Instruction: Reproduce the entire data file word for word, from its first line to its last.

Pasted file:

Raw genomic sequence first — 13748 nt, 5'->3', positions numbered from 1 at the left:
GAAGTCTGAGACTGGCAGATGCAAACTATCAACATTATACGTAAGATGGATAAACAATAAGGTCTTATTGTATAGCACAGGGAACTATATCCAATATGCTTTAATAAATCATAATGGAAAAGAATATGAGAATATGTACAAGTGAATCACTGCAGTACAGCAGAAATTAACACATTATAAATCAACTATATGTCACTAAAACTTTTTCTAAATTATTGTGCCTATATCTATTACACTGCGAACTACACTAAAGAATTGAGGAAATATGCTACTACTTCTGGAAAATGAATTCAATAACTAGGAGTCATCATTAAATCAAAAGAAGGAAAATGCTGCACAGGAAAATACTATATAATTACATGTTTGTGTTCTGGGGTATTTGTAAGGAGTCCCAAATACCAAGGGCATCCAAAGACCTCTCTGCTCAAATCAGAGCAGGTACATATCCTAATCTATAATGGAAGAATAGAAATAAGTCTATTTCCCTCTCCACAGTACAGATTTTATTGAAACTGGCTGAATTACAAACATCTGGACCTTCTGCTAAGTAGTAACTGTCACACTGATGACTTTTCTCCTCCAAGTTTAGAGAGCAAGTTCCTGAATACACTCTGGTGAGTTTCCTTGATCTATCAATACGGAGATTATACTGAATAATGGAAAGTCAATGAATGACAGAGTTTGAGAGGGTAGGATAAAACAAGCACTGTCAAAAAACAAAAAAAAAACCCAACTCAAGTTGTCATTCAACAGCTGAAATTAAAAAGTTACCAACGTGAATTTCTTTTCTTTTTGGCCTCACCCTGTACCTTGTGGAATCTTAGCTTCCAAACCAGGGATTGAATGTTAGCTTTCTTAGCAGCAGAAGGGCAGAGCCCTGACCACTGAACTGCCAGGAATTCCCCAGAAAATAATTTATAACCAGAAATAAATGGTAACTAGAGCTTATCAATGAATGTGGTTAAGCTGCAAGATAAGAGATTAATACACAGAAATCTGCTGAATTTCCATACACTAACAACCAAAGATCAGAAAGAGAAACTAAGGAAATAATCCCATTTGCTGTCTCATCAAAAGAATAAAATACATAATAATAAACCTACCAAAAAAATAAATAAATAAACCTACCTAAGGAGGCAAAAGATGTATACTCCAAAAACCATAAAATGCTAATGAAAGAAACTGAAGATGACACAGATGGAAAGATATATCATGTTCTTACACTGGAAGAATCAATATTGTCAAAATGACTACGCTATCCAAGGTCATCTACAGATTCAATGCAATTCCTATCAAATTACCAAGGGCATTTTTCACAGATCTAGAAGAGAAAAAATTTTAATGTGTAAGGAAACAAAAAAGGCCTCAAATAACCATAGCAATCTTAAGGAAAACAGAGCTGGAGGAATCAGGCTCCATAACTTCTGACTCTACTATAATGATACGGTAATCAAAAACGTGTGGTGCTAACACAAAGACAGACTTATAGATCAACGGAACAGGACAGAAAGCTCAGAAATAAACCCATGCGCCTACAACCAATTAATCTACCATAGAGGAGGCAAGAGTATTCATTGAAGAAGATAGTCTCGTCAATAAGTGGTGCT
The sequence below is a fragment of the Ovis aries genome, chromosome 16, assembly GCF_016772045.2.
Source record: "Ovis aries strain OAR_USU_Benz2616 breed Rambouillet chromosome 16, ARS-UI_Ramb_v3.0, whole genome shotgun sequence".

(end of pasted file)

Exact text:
Raw genomic sequence first — 13748 nt, 5'->3', positions numbered from 1 at the left:
GAAGTCTGAGACTGGCAGATGCAAACTATCAACATTATACGTAAGATGGATAAACAATAAGGTCTTATTGTATAGCACAGGGAACTATATCCAATATGCTTTAATAAATCATAATGGAAAAGAATATGAGAATATGTACAAGTGAATCACTGCAGTACAGCAGAAATTAACACATTATAAATCAACTATATGTCACTAAAACTTTTTCTAAATTATTGTGCCTATATCTATTACACTGCGAACTACACTAAAGAATTGAGGAAATATGCTACTACTTCTGGAAAATGAATTCAATAACTAGGAGTCATCATTAAATCAAAAGAAGGAAAATGCTGCACAGGAAAATACTATATAATTACATGTTTGTGTTCTGGGGTATTTGTAAGGAGTCCCAAATACCAAGGGCATCCAAAGACCTCTCTGCTCAAATCAGAGCAGGTACATATCCTAATCTATAATGGAAGAATAGAAATAAGTCTATTTCCCTCTCCACAGTACAGATTTTATTGAAACTGGCTGAATTACAAACATCTGGACCTTCTGCTAAGTAGTAACTGTCACACTGATGACTTTTCTCCTCCAAGTTTAGAGAGCAAGTTCCTGAATACACTCTGGTGAGTTTCCTTGATCTATCAATACGGAGATTATACTGAATAATGGAAAGTCAATGAATGACAGAGTTTGAGAGGGTAGGATAAAACAAGCACTGTCAAAAAACAAAAAAAAAACCCAACTCAAGTTGTCATTCAACAGCTGAAATTAAAAAGTTACCAACGTGAATTTCTTTTCTTTTTGGCCTCACCCTGTACCTTGTGGAATCTTAGCTTCCAAACCAGGGATTGAATGTTAGCTTTCTTAGCAGCAGAAGGGCAGAGCCCTGACCACTGAACTGCCAGGAATTCCCCAGAAAATAATTTATAACCAGAAATAAATGGTAACTAGAGCTTATCAATGAATGTGGTTAAGCTGCAAGATAAGAGATTAATACACAGAAATCTGCTGAATTTCCATACACTAACAACCAAAGATCAGAAAGAGAAACTAAGGAAATAATCCCATTTGCTGTCTCATCAAAAGAATAAAATACATAATAATAAACCTACCAAAAAAATAAATAAATAAACCTACCTAAGGAGGCAAAAGATGTATACTCCAAAAACCATAAAATGCTAATGAAAGAAACTGAAGATGACACAGATGGAAAGATATATCATGTTCTTACACTGGAAGAATCAATATTGTCAAAATGACTACGCTATCCAAGGTCATCTACAGATTCAATGCAATTCCTATCAAATTACCAAGGGCATTTTTCACAGATCTAGAAGAGAAAAAATTTTAATGTGTAAGGAAACAAAAAAGGCCTCAAATAACCATAGCAATCTTAAGGAAAACAGAGCTGGAGGAATCAGGCTCCATAACTTCTGACTCTACTATAATGATACGGTAATCAAAAACGTGTGGTGCTAACACAAAGACAGACTTATAGATCAACGGAACAGGACAGAAAGCTCAGAAATAAACCCATGCGCCTACAACCAATTAATCTACCATAGAGGAGGCAAGAGTATTCATTGAAGAAGATAGTCTCGTCAATAAGTGGTGCT
The sequence below is a fragment of the Ovis aries genome, chromosome 16, assembly GCF_016772045.2.
Source record: "Ovis aries strain OAR_USU_Benz2616 breed Rambouillet chromosome 16, ARS-UI_Ramb_v3.0, whole genome shotgun sequence".